You may use an approved calculator for every question in this section, BUT be aware that some questions will be best solved without a calculator. As with every section, but especially here, the ACT advises: “Don’t linger over problems that take too much time.” Do the ones you’re confident about first, then circle back to the others, and always double-check your work if you have extra time.


In this section, it’s essential to first carefully read the entire passage. (There will be three single passages and one set of paired passages.) Then, for each question, read each of the four possible answers before choosing the best one, and refer back to the passage to confirm your choice.

The passages come from literature (novels and short stories), the humanities (philosophy, the arts, etc.) and natural and social sciences. In the latter, there may be unfamiliar terminology; don’t get bogged down in it. Do your best to grasp the main ideas and arguments of the passage.

You’ll be asked questions related to point of view (in literature), audience (who is this written for?), the importance of details, etc. Expect quite a few questions that begin, “It can be reasonably inferred from the passage that…” 

Part of preparing for this section of the test is to practice reading quickly and accurately. This is why taking timed practice tests is an essential part of test prep.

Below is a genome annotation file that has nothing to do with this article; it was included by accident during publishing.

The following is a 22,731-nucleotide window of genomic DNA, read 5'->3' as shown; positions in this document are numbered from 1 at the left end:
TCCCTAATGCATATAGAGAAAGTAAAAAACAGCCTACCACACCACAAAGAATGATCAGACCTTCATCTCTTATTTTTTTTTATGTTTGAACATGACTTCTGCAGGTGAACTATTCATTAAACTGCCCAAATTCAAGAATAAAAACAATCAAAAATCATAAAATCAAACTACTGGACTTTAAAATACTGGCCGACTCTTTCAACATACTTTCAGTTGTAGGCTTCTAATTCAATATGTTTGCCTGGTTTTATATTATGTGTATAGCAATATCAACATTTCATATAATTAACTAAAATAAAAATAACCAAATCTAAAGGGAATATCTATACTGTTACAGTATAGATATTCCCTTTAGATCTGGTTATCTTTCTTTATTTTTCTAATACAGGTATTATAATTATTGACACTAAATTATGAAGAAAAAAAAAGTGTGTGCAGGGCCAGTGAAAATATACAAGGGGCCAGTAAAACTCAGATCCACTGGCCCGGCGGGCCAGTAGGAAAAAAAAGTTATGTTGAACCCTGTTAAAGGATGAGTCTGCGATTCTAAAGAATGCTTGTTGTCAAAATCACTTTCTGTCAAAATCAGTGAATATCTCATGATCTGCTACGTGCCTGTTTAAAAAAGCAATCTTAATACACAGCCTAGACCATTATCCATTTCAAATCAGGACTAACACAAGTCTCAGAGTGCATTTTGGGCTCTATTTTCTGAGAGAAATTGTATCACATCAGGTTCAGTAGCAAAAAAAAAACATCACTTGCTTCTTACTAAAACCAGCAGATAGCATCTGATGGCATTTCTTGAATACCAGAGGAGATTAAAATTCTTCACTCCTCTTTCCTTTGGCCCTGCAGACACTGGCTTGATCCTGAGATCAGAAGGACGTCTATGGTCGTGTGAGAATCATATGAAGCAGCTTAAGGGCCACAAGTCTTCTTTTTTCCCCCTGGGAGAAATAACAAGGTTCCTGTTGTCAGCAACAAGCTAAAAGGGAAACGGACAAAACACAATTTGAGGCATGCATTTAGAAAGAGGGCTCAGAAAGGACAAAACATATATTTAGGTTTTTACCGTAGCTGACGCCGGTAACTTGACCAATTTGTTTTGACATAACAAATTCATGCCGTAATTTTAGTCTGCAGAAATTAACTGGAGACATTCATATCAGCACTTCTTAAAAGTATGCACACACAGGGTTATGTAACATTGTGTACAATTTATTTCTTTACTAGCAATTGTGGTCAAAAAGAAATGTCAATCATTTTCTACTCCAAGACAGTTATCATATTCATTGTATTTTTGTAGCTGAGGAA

The ACT science section is more closely related to the reading section than you might expect. Rather than testing on specific science knowledge, it tests critical thinking and analytical skills in addition to your ability to interpret charts and graphs. The material is appropriate for anyone who’s taken the traditional three years of core high school science, including biology, chemistry, physics, and/or earth/space science.

As with the reading section, start by carefully reading the entire passage, paying special attention to science-related information. You’ll be expected to interpret data and evaluate conflicting theories (e.g., how do they differ and where do they agree?).


If you register for the optional ACT essay, you’ll receive one prompt that describes an issue along with three different perspectives on the topic. You’ll read and consider the prompt and the three perspectives, then come up with your own take on the issue and present it, offering reasons, examples, and an analysis of the relationship between your perspective and at least one of the others. Your stance isn’t what matters and won’t affect your score.

Here’s more information about the writing test, along with tips for preparing.